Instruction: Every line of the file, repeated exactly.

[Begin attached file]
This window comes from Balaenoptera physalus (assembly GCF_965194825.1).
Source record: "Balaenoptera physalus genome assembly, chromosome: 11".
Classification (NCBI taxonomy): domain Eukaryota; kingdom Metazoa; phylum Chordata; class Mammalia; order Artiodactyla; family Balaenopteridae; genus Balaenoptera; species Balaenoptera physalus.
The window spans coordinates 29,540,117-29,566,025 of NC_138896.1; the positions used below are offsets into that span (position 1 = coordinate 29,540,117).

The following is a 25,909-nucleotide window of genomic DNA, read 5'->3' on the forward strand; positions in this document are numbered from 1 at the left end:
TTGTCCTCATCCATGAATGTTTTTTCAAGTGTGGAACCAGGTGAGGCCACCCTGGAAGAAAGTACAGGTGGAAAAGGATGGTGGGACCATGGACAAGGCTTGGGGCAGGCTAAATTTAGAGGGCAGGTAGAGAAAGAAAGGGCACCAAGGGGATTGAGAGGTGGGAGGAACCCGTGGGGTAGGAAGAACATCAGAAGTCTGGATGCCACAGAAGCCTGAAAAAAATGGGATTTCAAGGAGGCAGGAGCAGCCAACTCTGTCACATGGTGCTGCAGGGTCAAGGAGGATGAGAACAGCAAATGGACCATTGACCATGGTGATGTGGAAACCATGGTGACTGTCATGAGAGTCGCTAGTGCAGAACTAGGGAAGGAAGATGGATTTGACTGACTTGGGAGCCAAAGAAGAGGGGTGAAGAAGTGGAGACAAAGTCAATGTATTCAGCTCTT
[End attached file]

This window comes from Balaenoptera physalus (assembly GCF_965194825.1).
Source record: "Balaenoptera physalus genome assembly, chromosome: 11".
Classification (NCBI taxonomy): domain Eukaryota; kingdom Metazoa; phylum Chordata; class Mammalia; order Artiodactyla; family Balaenopteridae; genus Balaenoptera; species Balaenoptera physalus.
The window spans coordinates 29,540,117-29,566,025 of NC_138896.1; the positions used below are offsets into that span (position 1 = coordinate 29,540,117).

The following is a 25,909-nucleotide window of genomic DNA, read 5'->3' on the forward strand; positions in this document are numbered from 1 at the left end:
TTGTCCTCATCCATGAATGTTTTTTCAAGTGTGGAACCAGGTGAGGCCACCCTGGAAGAAAGTACAGGTGGAAAAGGATGGTGGGACCATGGACAAGGCTTGGGGCAGGCTAAATTTAGAGGGCAGGTAGAGAAAGAAAGGGCACCAAGGGGATTGAGAGGTGGGAGGAACCCGTGGGGTAGGAAGAACATCAGAAGTCTGGATGCCACAGAAGCCTGAAAAAAATGGGATTTCAAGGAGGCAGGAGCAGCCAACTCTGTCACATGGTGCTGCAGGGTCAAGGAGGATGAGAACAGCAAATGGACCATTGACCATGGTGATGTGGAAACCATGGTGACTGTCATGAGAGTCGCTAGTGCAGAACTAGGGAAGGAAGATGGATTTGACTGACTTGGGAGCCAAAGAAGAGGGGTGAAGAAGTGGAGACAAAGTCAATGTATTCAGCTCTT